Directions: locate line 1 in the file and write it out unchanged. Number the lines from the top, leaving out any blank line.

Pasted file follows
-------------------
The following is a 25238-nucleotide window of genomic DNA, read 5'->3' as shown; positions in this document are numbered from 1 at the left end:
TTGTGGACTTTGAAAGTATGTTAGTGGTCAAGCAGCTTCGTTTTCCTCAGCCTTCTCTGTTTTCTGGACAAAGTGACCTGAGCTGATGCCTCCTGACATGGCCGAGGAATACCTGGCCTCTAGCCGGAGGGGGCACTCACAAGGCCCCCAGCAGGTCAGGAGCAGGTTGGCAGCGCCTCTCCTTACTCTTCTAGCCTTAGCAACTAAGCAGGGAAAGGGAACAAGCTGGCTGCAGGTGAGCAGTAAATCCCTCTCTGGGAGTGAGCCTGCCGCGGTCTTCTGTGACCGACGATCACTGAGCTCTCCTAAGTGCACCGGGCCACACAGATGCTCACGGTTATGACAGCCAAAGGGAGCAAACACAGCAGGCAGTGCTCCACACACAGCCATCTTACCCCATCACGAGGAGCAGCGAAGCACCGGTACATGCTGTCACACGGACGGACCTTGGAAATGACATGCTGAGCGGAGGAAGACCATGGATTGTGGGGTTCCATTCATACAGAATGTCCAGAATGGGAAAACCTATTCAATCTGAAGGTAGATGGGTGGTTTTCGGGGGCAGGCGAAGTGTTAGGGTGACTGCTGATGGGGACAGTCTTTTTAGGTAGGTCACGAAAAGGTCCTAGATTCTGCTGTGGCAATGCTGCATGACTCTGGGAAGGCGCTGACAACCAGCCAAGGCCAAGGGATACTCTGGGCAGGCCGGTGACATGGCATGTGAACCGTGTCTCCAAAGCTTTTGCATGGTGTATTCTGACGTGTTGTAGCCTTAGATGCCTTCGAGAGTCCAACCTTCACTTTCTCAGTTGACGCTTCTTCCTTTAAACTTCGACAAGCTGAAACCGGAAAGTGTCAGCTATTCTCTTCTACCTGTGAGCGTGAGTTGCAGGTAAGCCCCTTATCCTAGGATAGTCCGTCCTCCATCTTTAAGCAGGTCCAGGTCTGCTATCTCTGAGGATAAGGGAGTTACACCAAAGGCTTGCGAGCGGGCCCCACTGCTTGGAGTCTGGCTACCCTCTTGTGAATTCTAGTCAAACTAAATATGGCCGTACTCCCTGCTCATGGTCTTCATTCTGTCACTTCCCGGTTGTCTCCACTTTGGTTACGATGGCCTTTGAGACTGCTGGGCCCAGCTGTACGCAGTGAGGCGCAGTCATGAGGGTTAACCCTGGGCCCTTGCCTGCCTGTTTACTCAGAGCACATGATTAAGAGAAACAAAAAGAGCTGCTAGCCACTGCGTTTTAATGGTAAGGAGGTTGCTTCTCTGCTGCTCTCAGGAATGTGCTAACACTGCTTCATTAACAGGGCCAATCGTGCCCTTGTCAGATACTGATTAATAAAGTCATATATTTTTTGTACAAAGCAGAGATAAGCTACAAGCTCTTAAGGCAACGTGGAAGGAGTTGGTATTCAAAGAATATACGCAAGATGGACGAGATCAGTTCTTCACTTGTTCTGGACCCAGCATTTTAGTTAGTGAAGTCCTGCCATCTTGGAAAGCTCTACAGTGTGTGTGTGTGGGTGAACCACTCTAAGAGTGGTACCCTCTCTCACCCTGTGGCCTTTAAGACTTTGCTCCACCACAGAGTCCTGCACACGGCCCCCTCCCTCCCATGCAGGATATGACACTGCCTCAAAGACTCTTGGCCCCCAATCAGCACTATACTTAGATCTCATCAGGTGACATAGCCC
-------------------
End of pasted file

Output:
The following is a 25238-nucleotide window of genomic DNA, read 5'->3' as shown; positions in this document are numbered from 1 at the left end: